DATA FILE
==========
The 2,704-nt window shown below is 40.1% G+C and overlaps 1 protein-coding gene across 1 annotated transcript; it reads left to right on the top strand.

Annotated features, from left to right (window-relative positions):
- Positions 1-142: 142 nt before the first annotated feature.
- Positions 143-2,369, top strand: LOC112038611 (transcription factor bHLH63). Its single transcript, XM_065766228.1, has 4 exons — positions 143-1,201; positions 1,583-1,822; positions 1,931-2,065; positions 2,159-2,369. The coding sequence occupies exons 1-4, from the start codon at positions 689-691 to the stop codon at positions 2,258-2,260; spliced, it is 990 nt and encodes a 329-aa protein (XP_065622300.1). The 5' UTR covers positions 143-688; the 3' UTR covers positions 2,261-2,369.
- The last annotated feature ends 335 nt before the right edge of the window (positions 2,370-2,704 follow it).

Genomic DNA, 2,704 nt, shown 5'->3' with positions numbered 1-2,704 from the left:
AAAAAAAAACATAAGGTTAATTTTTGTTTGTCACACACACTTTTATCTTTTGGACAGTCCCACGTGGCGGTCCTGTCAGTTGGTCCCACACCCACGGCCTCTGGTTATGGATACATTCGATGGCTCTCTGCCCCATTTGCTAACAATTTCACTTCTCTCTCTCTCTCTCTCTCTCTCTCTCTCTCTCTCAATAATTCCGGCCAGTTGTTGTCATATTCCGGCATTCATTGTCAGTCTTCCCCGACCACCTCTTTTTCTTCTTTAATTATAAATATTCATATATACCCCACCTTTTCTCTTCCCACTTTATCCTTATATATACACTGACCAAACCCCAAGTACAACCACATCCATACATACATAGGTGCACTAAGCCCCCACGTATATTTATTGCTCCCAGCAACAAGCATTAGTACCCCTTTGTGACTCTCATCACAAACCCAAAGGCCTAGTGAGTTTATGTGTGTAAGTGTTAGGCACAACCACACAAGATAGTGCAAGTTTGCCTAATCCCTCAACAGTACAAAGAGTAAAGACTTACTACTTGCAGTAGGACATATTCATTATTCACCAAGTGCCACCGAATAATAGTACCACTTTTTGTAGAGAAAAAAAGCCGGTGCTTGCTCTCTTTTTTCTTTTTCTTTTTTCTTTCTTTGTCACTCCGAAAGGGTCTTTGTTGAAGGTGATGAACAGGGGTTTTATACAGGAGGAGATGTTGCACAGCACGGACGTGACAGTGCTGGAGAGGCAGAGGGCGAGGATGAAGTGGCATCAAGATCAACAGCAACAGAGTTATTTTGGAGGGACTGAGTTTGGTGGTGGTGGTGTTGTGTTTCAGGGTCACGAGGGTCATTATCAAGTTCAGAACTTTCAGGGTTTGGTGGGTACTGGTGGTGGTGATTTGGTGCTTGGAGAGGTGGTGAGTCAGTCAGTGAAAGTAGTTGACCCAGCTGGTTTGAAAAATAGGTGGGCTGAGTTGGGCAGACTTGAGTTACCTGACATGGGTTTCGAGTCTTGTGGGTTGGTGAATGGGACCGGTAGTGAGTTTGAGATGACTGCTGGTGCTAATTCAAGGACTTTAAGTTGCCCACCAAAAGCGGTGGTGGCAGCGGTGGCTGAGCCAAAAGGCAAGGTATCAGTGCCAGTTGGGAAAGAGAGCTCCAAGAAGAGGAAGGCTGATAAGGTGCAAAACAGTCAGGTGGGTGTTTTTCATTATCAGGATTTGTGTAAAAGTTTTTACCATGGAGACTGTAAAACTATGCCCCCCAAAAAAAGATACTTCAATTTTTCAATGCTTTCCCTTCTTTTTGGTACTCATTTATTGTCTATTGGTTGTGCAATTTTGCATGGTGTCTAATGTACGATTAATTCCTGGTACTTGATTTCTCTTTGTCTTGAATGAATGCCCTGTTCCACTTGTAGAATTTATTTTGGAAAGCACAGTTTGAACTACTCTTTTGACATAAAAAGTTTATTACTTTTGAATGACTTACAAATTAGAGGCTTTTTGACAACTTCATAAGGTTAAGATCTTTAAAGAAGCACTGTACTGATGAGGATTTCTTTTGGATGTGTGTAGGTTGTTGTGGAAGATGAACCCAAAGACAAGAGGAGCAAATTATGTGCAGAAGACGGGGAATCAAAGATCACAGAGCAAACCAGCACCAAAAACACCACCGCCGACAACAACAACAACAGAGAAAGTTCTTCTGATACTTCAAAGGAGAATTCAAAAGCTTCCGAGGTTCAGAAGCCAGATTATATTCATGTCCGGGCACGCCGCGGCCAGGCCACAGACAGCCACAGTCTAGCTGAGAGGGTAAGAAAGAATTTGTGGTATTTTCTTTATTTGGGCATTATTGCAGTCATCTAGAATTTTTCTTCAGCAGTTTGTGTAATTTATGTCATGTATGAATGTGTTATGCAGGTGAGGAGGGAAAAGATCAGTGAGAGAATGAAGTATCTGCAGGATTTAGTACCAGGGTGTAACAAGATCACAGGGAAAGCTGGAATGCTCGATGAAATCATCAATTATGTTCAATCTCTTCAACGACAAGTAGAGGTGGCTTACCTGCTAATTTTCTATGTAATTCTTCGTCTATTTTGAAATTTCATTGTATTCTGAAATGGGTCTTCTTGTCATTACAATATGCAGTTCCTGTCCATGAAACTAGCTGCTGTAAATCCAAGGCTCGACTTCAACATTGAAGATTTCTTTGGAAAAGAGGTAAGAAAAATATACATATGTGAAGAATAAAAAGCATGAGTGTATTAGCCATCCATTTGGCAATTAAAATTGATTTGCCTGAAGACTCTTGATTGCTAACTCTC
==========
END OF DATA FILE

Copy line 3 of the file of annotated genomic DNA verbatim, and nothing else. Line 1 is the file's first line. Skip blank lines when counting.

- Positions 1-142: 142 nt before the first annotated feature.